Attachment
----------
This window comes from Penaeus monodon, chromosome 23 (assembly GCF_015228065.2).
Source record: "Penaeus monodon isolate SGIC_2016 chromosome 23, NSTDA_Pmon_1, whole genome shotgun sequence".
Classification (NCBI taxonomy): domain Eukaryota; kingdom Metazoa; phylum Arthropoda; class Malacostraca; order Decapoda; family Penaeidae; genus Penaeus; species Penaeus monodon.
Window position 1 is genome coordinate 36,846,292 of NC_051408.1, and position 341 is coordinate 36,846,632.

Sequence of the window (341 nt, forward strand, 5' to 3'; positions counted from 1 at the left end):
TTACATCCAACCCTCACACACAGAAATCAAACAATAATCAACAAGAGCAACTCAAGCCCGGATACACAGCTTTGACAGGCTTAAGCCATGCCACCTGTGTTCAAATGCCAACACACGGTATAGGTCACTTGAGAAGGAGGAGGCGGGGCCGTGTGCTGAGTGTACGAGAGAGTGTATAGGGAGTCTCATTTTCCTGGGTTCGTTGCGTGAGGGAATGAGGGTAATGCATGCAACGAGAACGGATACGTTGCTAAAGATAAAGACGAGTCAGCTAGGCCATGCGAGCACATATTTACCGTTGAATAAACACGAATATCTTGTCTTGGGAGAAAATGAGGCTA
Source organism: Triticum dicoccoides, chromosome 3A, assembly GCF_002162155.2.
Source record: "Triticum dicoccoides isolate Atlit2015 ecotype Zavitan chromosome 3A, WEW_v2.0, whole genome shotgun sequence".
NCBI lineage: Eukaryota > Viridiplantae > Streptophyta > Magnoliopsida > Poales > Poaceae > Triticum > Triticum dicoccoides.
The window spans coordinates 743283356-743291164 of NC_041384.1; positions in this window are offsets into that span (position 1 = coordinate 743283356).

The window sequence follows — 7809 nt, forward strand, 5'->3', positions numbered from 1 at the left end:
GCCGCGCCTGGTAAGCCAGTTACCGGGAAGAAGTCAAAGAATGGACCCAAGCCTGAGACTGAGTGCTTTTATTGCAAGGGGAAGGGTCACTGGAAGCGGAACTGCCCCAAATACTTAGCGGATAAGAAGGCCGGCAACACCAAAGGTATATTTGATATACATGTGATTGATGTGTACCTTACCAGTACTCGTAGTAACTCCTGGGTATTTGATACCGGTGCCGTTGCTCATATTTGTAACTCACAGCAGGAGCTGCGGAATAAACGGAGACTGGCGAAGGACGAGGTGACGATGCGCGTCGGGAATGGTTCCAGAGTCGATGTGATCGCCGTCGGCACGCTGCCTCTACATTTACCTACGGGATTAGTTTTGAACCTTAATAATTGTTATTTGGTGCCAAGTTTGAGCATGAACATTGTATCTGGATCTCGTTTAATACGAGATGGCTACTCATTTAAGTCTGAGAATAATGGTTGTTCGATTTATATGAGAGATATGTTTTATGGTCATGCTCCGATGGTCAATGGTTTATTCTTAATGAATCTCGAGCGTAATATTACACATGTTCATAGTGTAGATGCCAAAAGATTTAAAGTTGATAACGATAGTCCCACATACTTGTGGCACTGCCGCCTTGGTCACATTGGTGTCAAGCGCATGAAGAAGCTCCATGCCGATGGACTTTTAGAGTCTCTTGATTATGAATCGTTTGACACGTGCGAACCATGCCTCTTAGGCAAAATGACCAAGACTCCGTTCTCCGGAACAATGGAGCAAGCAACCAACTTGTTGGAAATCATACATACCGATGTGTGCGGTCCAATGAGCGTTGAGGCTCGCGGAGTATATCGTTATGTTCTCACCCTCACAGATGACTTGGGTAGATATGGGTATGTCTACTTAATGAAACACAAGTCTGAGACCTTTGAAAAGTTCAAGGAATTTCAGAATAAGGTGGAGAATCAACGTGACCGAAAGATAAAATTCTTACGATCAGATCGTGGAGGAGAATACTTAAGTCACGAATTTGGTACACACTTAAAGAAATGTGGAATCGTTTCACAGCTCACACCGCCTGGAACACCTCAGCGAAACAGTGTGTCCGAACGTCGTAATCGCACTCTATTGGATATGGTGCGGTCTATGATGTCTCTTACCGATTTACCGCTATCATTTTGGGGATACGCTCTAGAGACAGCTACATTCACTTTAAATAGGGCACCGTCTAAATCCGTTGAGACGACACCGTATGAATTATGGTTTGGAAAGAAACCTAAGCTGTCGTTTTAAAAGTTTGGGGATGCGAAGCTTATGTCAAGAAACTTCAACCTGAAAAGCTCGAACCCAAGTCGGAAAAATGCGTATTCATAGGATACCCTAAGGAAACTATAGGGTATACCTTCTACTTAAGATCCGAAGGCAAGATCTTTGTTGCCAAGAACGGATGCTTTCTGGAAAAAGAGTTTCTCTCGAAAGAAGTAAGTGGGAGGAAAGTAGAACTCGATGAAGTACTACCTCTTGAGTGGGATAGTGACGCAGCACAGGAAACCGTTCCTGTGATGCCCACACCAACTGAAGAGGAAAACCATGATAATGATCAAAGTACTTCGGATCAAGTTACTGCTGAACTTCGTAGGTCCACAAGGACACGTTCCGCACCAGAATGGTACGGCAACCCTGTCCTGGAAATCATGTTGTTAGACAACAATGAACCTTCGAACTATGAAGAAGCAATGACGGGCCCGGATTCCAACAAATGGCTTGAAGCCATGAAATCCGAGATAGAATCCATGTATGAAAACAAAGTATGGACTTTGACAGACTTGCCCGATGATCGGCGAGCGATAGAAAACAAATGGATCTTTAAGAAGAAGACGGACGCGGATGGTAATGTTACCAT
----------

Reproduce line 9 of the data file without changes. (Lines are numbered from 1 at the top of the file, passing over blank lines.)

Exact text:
NCBI lineage: Eukaryota > Viridiplantae > Streptophyta > Magnoliopsida > Poales > Poaceae > Triticum > Triticum dicoccoides.